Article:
China and Its Southern Neighbors


In recent years, China has shared a tumultuous relationship with its southern neighbors, according to those neighbors. To the south lies India, Vietnam, the Philippines, Taiwan, and Malaysia. To the west lies Japan. Among these countries, there is a growing concern over China’s ascent on not only the economic world stage, but also their investments in countries such as the Philippines and Taiwan. The latter is considered by China to be an integral part of China’s future and political dynasty. The military in the Philippines have conducted military practices and also announced their plans to hold onto their sovereignty. This event is likely to stir anger in the Chinese government, for which the Philippines said they were prepared for “all possible consequences.”

China’s power is growing, and to many, it looks like they are cashing it out to expand their interests. Late last year, China began occupying the Senkaku Islands with naval fleets, which Japan has claimed sovereignty over for centuries. They announced that they were effectively taking it from Japan, and all air traffic above the islands in the direction of mainland China had to first be cleared by air traffic controllers, as well as the government. From Japan’s perspective, as well as the United States’s, who is a major stakeholder in the region, the action was seen as a major escalation. Since then, the United States and Japan have conducted fly-overs across the Senkaku Islands as a response to China’s aggression. The reason why the United States is so invested in Japan’s safety is because of a security pact they signed after World War II, which stipulates that in the event of an attack on Japan, the U.S. must help defend their interests.

To the south, where Taiwan and other island nations are located, the concern against China and its relationship with their southern neighbors is growing, according to civilians who have talked publicly about the country. For many years, Taiwan was controlled by both Japan and China, and only in recent years has the country developed on its own. However, China and Taiwan signed a trade deal earlier this month. This event set off a spate of student protests, drawing in over 100,000 protesters. Many in the country are wary of the deal, and are scared that China will escalate their recent actions and colonize Taiwan, which many Taiwanese say they consider a major set back in their independence.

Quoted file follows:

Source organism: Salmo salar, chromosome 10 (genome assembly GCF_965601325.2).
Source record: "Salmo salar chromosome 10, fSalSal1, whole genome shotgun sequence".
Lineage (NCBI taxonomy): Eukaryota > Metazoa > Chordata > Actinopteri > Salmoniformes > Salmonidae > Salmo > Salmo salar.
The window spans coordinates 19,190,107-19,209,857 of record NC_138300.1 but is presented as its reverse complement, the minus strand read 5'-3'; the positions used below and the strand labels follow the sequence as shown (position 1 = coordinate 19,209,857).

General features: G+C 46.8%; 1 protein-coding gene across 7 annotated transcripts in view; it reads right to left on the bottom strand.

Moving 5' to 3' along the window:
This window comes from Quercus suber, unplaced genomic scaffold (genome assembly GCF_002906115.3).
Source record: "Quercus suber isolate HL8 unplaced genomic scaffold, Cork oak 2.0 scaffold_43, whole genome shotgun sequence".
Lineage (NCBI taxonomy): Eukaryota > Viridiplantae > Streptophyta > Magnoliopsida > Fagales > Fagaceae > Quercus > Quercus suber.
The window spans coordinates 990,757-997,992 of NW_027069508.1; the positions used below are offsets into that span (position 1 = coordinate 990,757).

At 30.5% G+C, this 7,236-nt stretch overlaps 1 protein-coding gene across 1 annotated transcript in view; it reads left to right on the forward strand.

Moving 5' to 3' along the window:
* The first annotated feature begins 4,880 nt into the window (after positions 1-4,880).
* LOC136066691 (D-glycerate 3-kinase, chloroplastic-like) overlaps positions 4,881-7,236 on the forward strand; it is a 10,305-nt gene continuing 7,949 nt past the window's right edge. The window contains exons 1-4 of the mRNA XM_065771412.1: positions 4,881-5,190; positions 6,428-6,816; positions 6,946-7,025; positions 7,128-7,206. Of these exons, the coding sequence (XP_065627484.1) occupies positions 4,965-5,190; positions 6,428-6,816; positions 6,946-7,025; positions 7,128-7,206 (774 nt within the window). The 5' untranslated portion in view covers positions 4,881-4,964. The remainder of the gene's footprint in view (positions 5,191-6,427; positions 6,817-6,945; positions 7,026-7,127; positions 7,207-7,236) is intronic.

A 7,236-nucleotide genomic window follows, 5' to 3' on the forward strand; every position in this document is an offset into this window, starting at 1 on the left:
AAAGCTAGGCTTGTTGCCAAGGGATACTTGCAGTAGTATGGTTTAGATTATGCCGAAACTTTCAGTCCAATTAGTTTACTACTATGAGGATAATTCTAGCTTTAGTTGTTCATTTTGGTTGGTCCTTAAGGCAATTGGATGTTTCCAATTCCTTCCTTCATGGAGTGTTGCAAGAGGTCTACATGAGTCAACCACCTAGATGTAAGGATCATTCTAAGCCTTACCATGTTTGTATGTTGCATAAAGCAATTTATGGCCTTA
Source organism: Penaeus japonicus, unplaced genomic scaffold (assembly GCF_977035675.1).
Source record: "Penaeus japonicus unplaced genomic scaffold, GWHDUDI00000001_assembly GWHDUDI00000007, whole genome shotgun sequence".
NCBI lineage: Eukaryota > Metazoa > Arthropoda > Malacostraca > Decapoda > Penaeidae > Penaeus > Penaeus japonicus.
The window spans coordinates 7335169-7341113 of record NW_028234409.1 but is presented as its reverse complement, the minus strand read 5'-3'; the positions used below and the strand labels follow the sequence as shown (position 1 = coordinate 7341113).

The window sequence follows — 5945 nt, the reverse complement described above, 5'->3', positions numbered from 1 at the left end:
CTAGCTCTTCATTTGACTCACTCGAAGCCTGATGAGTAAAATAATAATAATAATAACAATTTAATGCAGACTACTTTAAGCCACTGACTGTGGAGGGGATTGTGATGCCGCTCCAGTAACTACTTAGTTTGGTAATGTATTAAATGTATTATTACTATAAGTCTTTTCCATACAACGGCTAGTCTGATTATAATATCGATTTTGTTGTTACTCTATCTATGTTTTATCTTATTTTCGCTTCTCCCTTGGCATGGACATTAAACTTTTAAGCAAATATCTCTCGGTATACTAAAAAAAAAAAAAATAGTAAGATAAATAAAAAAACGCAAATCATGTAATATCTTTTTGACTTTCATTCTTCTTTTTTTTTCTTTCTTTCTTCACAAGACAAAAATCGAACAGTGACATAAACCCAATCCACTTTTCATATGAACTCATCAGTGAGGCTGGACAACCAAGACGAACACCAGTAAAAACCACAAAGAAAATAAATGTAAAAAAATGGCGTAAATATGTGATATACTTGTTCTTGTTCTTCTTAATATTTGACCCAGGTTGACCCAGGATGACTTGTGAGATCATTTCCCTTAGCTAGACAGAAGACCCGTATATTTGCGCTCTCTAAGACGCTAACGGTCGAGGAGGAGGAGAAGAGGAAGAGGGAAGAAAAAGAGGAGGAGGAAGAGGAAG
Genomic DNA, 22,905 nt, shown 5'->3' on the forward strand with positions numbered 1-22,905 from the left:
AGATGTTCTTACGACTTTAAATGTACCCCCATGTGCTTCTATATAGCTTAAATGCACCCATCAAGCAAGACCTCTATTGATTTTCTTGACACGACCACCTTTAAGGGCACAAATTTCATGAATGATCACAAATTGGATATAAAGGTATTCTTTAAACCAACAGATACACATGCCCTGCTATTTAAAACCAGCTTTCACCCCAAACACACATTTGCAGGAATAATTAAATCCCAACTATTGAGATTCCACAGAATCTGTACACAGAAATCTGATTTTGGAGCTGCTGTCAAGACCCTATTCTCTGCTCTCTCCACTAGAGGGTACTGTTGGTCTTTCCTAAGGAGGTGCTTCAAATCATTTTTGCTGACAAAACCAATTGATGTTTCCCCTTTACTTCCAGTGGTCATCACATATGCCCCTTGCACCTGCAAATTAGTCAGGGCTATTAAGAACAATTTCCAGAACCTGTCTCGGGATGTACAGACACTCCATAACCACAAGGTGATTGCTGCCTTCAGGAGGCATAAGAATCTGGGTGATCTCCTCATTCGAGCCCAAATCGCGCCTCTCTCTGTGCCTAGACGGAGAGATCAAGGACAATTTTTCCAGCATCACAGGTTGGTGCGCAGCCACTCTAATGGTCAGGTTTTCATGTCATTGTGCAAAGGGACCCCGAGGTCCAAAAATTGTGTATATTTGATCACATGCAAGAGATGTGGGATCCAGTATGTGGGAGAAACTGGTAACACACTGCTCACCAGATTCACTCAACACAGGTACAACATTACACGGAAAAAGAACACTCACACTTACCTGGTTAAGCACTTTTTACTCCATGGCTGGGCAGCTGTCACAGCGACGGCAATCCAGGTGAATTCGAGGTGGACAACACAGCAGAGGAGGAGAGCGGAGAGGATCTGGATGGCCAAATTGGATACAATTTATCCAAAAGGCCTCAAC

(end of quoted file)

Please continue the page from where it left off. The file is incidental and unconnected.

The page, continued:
Also grappling with their independence is the Philippines. The country has deployed boots on the ground in their own country, saying that they will protect their sovereignty at any cost, and are prepared for the consequences of that. China reacted to the act by saying the Philippines were intentionally stoking old tensions. However, the Philippine narrative is among a pattern of growing concern for China’s power.

No matter what China’s intentions are, the country is rapidly starting to look more and more like a hegemony, according to its southern neighbors. China’s aggression and expansion draw an eerie parallel to the United States in the very early Nineteenth century. As the 13 colonies became states, and those 13 spiraled into the 50 that the world knows today, the U.S. had to push out Spanish empires, European colonies in the south and the island nations such as Haiti, and Native Americans and Mexicans. This expansion is widely known by scholars as hegemony, wherein political power is defined by geographical control. Today, in 2014, the world is seeing a similar phenomenon occur in China. On Sunday, Australian Prime Minister Tony Abbott invited China’s military and the president Xi Jinping to train and perform military exercises in the country. The two countries are also presumed to hold bilateral talks in Australia in November, right before the G20 Summit.

Opinion by Tyler Collins

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